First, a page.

First off, while iPhones might not get much thinner than what they already are, don't expect them to become slabs with large batteries that work for days on a charge, either: "If you want a product that's thicker with a bigger battery it's also heavier, more costly, takes longer to charge. We model every thickness, every size, every weight and try to figure out what the tradeoffs are. I think we've made great choices there," commented Mr Schiller.
The belief is more and more as we use iCloud services for documents and our photos and videos and music that perhaps the most price-conscious customers are able to live in an environment where they don't need gobs of local storage because these services are lightening the load."As for the storage conundrum, Phil Schiller chimed in: "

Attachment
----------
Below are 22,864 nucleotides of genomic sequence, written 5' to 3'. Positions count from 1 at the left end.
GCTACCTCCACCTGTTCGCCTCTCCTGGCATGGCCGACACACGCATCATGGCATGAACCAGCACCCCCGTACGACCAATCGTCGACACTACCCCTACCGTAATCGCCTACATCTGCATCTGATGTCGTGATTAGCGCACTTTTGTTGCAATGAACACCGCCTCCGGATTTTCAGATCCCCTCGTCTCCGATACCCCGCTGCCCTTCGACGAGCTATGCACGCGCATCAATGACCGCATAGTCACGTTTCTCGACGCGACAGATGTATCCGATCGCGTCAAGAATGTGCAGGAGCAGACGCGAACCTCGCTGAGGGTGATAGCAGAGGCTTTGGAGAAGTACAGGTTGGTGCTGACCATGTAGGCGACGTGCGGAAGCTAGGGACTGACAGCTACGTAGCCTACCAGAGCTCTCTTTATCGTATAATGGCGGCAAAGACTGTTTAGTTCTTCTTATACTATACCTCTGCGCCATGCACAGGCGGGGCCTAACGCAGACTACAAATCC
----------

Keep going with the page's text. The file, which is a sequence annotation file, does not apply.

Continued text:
Last but not least, on the sole USB Type-C port for both charging and data transfer on the new MacBook Air, the marketing guru acknowledged that was a risk on Apple's part in the name of design, then really resorted to marketing speak: "If all we do is an incremental, slight change, where's the excitement? We need to take risks. That's the Apple I want. I want an Apple that's bold and taking risks and being aggressive." There you have it.